But we watched COPS.
We could have been leaner.
But we filled our temples with wax and gum.
We could have been stronger.
But we were Lactose intolerant.
We could have been calmer.
But we were stuck in traffic.
We could have been cleaner.
But the polls were fixed.
We could have been happier.
But then we wouldn’t be a poet.
We could have been warmer.
But it wasn’t hip.
We could have been nicer.
But we inherited money.
We could have been a star.
But Los Angeles wrecked us.
We could have been grateful.
But we were too jaded.
We could have been honest.
But it was too much fun to destroy someone.
We could have been decent.
But we killed the Indians.
We could have been fair.
But we killed the Mexicans.
We could have been colorblind.
But we killed the Blacks.
We could have had vision.
But we killed the Japanese.
We could have been beautiful.
But we killed the homosexuals.
We could have saved Jesus.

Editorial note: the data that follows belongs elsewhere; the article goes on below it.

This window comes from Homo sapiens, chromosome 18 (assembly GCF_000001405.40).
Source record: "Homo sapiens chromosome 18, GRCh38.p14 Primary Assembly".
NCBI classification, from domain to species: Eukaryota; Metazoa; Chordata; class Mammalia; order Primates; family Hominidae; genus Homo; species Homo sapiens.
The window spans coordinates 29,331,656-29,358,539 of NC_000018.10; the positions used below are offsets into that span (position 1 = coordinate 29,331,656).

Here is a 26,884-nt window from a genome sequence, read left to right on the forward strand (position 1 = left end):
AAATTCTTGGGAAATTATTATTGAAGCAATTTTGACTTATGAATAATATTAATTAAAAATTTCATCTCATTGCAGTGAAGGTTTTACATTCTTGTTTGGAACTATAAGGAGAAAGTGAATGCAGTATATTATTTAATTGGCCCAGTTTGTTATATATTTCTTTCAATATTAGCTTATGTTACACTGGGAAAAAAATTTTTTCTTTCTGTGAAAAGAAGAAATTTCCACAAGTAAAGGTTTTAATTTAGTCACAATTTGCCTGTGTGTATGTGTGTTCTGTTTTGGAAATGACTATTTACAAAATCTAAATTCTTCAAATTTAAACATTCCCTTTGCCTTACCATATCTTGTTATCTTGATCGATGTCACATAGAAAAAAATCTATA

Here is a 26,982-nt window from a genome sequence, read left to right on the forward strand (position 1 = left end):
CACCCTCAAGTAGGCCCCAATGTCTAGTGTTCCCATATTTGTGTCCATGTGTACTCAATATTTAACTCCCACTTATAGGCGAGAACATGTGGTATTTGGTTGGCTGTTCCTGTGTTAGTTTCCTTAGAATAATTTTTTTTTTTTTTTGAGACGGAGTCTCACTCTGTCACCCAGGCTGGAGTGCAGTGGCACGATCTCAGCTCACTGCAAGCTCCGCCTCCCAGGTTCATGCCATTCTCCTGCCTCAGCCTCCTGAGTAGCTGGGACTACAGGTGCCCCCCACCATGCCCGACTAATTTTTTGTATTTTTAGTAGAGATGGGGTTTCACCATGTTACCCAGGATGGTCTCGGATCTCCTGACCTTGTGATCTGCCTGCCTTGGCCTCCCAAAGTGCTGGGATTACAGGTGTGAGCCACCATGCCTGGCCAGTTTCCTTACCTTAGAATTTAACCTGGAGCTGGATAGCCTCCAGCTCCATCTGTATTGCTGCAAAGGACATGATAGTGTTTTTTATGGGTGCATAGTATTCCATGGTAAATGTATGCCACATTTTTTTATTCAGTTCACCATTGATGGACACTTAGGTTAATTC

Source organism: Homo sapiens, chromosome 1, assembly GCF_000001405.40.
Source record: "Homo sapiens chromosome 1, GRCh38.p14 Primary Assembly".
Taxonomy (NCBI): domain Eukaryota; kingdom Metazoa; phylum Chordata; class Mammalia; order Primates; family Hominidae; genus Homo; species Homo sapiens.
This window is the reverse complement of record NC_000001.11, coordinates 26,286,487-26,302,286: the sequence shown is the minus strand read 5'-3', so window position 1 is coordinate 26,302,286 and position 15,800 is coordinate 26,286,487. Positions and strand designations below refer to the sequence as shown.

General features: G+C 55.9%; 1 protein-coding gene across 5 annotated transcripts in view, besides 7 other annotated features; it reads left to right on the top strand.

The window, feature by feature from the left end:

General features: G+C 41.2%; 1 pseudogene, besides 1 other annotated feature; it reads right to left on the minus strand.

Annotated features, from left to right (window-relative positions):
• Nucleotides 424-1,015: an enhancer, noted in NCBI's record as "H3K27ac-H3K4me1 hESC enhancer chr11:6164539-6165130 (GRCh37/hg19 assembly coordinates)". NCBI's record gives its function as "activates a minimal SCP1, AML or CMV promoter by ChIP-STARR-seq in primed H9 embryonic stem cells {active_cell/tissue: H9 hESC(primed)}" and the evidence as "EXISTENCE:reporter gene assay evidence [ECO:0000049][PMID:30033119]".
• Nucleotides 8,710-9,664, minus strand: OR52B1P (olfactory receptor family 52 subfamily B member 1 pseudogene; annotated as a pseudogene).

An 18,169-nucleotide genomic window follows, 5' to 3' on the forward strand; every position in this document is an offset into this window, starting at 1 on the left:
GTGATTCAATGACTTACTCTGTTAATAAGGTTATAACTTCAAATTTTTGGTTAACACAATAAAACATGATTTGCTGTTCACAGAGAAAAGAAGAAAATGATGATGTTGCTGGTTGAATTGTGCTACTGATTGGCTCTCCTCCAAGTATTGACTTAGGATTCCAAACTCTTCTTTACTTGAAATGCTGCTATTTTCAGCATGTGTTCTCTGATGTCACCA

But he looked so damn cool, crucified on our Mantel Piece.

The recent Times Square bombing attempt reminded me to revisit our disaster preparedness plan. My partner Bryan and I live in New York City and first created ours in 2005, the year beginning with George W. Bush’s second term, North Korea claiming nuclear weapons, Joan Didion’s Year of Magical Thinking — and Katrina.  Survival was the big theme. So we downloaded a template off the web, opened a bottle of pinot noir, and ordered in dinner to create it. Looking now for that file on my MacBook Air (an update since the iMac then), I considered how much has changed for us in five years. Bryan and I have both switched jobs twice, we have three more nieces and nephews, we have cycled through a dozen housekeepers, the Chinese restaurant from which we ordered that night has closed (a victim of the credit crunch) and our two-bedroom apartment’s value has doubled — and halved. Updating our emergency plan, five areas revealed how else life can move on.